Older man in robe prepares drinks with a young man in a bathing costume at the beach.

Hiram Walker gin, late 1930s.  Older man in robe watches bathing men pool-side.
Kinsey Blended Whiskey ad - mid 1940s - detail.  Poolside highballs.
Old Sunny Brook blended whiskey ad - 1947.
Older man in a robe greets a younger man in a bathing costume.

Old Sunny Brook blended whiskey ad, 1949.
Bathing man in pool signals to a rather eager man in a suit.


The subject of secret gay-themed mid-century advertising was a topic of a post on Ad Week magazine's site in June of 2013:

"the gay subtext is a matter of opinion—or perhaps, perception. Consider a 1943 ad for Cannon towels portraying a company of soldiers skinny dipping somewhere in the South Pacific or a 1945 ad for Faultless pajamas showing three handsome young gentlemen getting dressed after an apparent sleepover. “It’s all in the eye of the beholder,” says Bruce H. Joffe, professor of communications at Mary Baldwin College in Staunton, Va., and author of A Hint of Homosexuality?: “Gay” and Homoerotic Imagery in American Print Advertising. “A straight person who looked at these ads in Time or Life magazines would just turn the page and not think anything, but someone with a gay sensitivity would say, ‘Oh my God, look at that!’”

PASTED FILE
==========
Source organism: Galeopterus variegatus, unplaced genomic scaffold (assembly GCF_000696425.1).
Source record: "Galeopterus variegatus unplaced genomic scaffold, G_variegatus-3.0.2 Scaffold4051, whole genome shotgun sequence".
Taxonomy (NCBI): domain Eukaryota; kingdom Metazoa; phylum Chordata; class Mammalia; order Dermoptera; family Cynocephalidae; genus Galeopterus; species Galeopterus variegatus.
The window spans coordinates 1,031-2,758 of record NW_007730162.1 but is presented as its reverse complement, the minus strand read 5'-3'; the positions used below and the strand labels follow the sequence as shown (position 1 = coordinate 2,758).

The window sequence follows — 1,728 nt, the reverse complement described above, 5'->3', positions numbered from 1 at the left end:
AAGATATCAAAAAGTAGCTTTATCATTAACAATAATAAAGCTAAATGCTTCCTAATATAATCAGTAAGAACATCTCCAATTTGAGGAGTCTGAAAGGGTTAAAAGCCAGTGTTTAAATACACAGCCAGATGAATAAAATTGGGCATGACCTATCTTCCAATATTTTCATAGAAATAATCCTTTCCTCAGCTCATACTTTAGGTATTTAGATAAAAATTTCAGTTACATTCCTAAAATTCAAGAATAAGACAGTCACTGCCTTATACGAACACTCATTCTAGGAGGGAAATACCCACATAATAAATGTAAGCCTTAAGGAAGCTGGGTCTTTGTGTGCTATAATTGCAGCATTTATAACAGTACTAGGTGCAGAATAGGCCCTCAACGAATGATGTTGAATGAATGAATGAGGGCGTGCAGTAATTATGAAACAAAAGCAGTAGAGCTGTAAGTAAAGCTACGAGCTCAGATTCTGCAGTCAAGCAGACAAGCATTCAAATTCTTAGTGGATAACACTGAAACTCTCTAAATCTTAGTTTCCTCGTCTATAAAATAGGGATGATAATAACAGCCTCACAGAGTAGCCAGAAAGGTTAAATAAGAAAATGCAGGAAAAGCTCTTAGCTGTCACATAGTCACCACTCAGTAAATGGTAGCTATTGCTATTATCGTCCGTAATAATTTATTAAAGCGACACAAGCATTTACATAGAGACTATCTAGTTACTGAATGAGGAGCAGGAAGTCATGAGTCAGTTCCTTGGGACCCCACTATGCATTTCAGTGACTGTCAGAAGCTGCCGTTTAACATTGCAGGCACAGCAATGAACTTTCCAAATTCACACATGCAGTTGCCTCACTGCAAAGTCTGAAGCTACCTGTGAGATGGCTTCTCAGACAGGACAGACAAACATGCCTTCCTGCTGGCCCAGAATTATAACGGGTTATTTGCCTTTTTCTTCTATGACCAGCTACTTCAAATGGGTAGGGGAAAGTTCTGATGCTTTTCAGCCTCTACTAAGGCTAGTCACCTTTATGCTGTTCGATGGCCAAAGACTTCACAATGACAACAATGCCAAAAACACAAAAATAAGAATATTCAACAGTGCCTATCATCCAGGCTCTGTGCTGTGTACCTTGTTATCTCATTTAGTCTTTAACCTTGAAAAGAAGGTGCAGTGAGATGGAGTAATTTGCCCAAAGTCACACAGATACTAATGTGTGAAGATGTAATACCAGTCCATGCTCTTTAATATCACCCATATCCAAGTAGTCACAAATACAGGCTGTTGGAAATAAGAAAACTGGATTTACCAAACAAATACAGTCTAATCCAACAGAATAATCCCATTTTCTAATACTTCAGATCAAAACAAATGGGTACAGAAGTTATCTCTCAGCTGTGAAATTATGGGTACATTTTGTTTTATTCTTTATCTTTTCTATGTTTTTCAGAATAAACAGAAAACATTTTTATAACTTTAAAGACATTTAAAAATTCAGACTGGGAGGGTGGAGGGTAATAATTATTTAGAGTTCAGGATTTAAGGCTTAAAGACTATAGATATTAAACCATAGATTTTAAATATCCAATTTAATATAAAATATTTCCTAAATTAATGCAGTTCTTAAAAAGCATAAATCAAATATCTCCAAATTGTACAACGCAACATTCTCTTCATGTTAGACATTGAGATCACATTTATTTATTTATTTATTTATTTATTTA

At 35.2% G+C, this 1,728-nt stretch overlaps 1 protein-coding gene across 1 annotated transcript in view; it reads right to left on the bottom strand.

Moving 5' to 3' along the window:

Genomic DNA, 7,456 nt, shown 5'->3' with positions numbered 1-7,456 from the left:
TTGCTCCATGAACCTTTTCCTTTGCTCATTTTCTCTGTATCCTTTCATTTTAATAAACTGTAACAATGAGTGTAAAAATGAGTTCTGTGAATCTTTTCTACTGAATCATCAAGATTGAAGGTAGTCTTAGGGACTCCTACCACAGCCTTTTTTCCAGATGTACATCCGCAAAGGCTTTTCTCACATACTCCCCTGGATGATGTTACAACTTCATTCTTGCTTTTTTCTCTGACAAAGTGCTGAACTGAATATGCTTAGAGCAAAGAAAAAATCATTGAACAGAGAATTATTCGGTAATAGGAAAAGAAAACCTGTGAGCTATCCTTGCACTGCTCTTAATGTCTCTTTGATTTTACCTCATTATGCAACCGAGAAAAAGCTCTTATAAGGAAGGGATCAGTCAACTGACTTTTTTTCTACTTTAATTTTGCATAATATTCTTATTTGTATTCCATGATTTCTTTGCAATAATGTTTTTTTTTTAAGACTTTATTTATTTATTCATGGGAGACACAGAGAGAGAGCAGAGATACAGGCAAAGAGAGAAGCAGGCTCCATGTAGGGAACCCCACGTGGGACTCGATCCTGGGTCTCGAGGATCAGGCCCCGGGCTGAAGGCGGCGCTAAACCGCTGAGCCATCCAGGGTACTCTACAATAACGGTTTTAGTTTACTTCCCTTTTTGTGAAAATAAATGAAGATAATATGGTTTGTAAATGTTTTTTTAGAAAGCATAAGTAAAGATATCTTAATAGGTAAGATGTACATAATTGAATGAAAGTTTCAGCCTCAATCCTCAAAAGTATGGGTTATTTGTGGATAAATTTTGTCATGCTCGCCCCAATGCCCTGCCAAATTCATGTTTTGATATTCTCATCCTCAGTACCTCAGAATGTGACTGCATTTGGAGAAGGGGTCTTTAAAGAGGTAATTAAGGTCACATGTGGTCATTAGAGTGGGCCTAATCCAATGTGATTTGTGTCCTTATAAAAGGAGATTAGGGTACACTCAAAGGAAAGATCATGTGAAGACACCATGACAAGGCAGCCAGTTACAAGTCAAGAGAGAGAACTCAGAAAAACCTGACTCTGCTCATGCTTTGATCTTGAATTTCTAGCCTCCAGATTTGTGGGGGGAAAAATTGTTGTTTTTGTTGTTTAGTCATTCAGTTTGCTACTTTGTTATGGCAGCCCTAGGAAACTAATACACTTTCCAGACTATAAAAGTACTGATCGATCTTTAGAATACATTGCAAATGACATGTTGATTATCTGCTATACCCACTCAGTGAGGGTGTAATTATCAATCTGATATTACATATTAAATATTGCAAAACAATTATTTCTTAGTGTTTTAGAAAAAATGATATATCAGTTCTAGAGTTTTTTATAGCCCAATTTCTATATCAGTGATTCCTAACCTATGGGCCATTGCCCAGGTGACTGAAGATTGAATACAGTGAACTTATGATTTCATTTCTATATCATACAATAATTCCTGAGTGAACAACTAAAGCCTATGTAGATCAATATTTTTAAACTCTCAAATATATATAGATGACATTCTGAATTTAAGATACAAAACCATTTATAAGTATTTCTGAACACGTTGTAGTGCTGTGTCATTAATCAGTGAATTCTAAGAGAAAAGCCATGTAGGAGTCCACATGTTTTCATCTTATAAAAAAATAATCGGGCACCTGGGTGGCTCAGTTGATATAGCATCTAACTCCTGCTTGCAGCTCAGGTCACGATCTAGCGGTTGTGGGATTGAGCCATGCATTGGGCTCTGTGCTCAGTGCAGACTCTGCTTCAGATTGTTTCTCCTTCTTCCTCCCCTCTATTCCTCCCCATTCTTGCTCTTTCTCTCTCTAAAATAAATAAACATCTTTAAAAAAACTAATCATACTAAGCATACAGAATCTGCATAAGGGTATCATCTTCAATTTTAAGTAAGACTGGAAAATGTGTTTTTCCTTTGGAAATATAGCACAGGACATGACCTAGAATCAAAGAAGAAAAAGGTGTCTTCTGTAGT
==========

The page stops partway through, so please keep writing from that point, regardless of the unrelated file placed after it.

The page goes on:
Joffe attributes the obvious camp in these ads to what he calls “a kind of chuckle in the eye and pen of the illustrator”—a case of a gay artist slipping something past his oblivious, straight boss. But Joffe doesn’t rule out a bit of subconscious targeting. “Do I think that ad agency or client said, ‘We need to reach the gay market’? No. But by the same token, there was a gay community with its own language and symbols, some of them appearing in these ads. There’s just no question.